Analysis: The eyes of the world on Egypt for COP27

Egypt will be hosting the upcoming COP27 Conference in Sharm El Sheikh from 6 November – 18 November 2022. Egypt has been consistently taking action to establish itself as a proponent of climate change action and has attained status as a Green Economy Flagship country. It has been implementing measures to combat air pollution, a major contributor to Egypt’s carbon emissions and has developed a series of objectives and policies in order to address climate change. However, it must be noted that this is the first time a COP Conference will be held in an African country and Africa only contributes 2-3% of global carbon emissions despite the fact that they are and will be disproportionately impacted by adverse climate change consequences.

One of the most recent of Egypt’s climate change action plans is the advancement of low carbon transportation. The World Bank has approved the distribution of $400million in funds to develop a railway project that would help to minimise air pollution caused by road traffic. It is predicted to reduce greenhouse gas emissions by 965,000 tons over the next 30 years by providing freight trains between Alexandria Sea Port and 6 October Dry Port, the first inland dry port in Egypt. This is representative of a larger issue within Egypt as roughly 19% of their carbon emissions stems from road traffic. They have also established the Industrial Pollution Abatement Project alongside other environmental protections.

The Egyptian government has developed a comprehensive plan with short term, medium term, and strategic objectives as well as policy frameworks to ensure that they are adequately addressing their contributions to climate change. This is accompanied by the National Strategy for Climate Change 2050 put forth by Egypt earlier this year. The National Strategy comprises five main points including reducing CO2 emissions, adapting to contemporary climate issues, governance framework of the state and society, improving financial infrastructure, and improving scientific research and technology management.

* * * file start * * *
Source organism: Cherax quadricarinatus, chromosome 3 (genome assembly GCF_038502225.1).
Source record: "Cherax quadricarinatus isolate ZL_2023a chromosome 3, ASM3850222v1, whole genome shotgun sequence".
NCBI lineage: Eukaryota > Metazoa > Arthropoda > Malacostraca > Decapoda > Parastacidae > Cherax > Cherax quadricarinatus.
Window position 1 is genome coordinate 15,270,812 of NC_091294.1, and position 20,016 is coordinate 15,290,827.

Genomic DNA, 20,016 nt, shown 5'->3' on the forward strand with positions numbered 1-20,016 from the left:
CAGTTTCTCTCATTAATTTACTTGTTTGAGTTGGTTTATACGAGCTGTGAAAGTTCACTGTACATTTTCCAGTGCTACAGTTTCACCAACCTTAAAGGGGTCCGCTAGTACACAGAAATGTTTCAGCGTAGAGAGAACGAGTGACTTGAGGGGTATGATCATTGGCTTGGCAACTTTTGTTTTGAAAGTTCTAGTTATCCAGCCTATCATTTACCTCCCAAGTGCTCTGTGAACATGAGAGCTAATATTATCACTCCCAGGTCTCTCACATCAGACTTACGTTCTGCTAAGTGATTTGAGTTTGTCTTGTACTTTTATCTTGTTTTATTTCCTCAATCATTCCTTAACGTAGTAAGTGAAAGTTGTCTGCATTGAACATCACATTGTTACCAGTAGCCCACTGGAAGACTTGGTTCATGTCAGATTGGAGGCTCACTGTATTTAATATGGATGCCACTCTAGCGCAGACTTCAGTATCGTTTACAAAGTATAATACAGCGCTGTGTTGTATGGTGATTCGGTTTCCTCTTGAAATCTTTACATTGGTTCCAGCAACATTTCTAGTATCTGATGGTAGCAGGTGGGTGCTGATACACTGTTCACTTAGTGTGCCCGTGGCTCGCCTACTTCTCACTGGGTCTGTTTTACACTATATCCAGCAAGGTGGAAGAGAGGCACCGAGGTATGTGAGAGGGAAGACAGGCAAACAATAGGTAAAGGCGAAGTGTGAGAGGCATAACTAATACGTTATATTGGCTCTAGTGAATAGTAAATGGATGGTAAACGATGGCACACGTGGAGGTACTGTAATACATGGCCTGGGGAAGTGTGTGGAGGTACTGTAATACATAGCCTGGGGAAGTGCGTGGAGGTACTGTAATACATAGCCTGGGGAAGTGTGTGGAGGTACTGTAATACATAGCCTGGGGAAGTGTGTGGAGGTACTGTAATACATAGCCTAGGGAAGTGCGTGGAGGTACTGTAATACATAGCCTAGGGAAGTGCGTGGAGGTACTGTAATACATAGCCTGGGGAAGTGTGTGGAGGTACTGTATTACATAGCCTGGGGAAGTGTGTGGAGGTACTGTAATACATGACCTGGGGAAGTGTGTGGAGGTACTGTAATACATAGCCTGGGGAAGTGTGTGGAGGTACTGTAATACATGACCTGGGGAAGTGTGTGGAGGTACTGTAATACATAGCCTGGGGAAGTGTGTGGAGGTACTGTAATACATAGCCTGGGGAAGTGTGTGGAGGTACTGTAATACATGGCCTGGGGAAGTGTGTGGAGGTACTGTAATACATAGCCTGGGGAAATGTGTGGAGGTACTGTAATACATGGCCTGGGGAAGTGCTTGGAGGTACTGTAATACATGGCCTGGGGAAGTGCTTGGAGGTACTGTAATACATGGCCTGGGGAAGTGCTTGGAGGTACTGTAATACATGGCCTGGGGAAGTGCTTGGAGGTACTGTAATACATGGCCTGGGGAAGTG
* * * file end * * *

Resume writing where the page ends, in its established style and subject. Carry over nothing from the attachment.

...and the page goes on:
The disproportionate impact of climate crises on African nations, including Egypt, is a pervasive phenomenon and one that needs to be more often discussed. Egypt’s climate action plans are beneficial and should be the norm yet Egypt only contributes to a maximum of 0.6% of global emissions. Much of Africa’s economies are dependent on agricultural sectors, a component of economic development that will be deeply hindered by warming temperatures and urban African cities are expected to be unable to cope with their likely growth. Egypt is not exempt from this trend – according to the IMF, Egypt is highly vulnerable to water insecurity, rising sea levels, and more frequent droughts, a series of phenomena that will have devastating consequences on the region.

It will be interesting to see the ways in which climate change is addressed at the upcoming COP27, both by Egypt and some of the larger perpetrators of climate change. It will also be vital to listen to the voices of African and Middle Eastern countries given their minimal contributions to climate change.

This article is part of a series of more analytical articles written by contributors to METO. Views expressed in these analysis articles are not necessarily the views of METO.

Published by Britt Gronemeyer

Britt Gronemeyer is a third year student at the University of St Andrews. She is working towards a joint degree in Modern History and Middle Eastern Studies. She also writes for her school’s Law Review, focusing on International Law and Freedom of the Press.